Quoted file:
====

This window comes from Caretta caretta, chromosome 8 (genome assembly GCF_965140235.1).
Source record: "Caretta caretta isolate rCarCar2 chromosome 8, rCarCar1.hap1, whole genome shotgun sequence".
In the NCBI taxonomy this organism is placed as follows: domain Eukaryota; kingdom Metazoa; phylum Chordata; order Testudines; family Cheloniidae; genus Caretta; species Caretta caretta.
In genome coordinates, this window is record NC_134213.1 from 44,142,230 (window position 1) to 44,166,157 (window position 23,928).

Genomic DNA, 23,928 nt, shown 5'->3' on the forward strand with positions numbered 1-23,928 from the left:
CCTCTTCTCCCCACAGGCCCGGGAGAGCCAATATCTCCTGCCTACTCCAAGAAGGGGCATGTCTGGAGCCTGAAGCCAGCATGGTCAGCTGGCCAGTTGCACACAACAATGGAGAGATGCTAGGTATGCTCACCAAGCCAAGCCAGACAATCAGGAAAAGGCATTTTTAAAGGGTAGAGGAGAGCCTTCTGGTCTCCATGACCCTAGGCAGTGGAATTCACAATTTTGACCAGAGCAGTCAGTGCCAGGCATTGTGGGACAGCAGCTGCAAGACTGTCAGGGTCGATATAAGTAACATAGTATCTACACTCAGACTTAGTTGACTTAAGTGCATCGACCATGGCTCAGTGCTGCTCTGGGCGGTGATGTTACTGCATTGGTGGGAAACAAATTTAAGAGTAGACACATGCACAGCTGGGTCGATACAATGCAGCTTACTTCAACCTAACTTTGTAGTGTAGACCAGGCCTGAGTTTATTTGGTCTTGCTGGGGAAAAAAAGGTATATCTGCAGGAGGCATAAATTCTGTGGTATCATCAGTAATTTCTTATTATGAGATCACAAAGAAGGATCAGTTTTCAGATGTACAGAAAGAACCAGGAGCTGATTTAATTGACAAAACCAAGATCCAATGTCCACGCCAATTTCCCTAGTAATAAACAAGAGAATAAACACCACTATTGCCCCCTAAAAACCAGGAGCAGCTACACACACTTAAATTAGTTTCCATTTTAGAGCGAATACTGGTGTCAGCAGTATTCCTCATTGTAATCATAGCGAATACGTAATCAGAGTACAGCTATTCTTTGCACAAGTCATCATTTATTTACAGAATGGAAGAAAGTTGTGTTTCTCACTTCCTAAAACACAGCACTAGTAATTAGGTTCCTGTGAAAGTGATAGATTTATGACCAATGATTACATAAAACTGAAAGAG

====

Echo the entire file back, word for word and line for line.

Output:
This window comes from Caretta caretta, chromosome 8 (genome assembly GCF_965140235.1).
Source record: "Caretta caretta isolate rCarCar2 chromosome 8, rCarCar1.hap1, whole genome shotgun sequence".
In the NCBI taxonomy this organism is placed as follows: domain Eukaryota; kingdom Metazoa; phylum Chordata; order Testudines; family Cheloniidae; genus Caretta; species Caretta caretta.
In genome coordinates, this window is record NC_134213.1 from 44,142,230 (window position 1) to 44,166,157 (window position 23,928).

Genomic DNA, 23,928 nt, shown 5'->3' on the forward strand with positions numbered 1-23,928 from the left:
CCTCTTCTCCCCACAGGCCCGGGAGAGCCAATATCTCCTGCCTACTCCAAGAAGGGGCATGTCTGGAGCCTGAAGCCAGCATGGTCAGCTGGCCAGTTGCACACAACAATGGAGAGATGCTAGGTATGCTCACCAAGCCAAGCCAGACAATCAGGAAAAGGCATTTTTAAAGGGTAGAGGAGAGCCTTCTGGTCTCCATGACCCTAGGCAGTGGAATTCACAATTTTGACCAGAGCAGTCAGTGCCAGGCATTGTGGGACAGCAGCTGCAAGACTGTCAGGGTCGATATAAGTAACATAGTATCTACACTCAGACTTAGTTGACTTAAGTGCATCGACCATGGCTCAGTGCTGCTCTGGGCGGTGATGTTACTGCATTGGTGGGAAACAAATTTAAGAGTAGACACATGCACAGCTGGGTCGATACAATGCAGCTTACTTCAACCTAACTTTGTAGTGTAGACCAGGCCTGAGTTTATTTGGTCTTGCTGGGGAAAAAAAGGTATATCTGCAGGAGGCATAAATTCTGTGGTATCATCAGTAATTTCTTATTATGAGATCACAAAGAAGGATCAGTTTTCAGATGTACAGAAAGAACCAGGAGCTGATTTAATTGACAAAACCAAGATCCAATGTCCACGCCAATTTCCCTAGTAATAAACAAGAGAATAAACACCACTATTGCCCCCTAAAAACCAGGAGCAGCTACACACACTTAAATTAGTTTCCATTTTAGAGCGAATACTGGTGTCAGCAGTATTCCTCATTGTAATCATAGCGAATACGTAATCAGAGTACAGCTATTCTTTGCACAAGTCATCATTTATTTACAGAATGGAAGAAAGTTGTGTTTCTCACTTCCTAAAACACAGCACTAGTAATTAGGTTCCTGTGAAAGTGATAGATTTATGACCAATGATTACATAAAACTGAAAGAG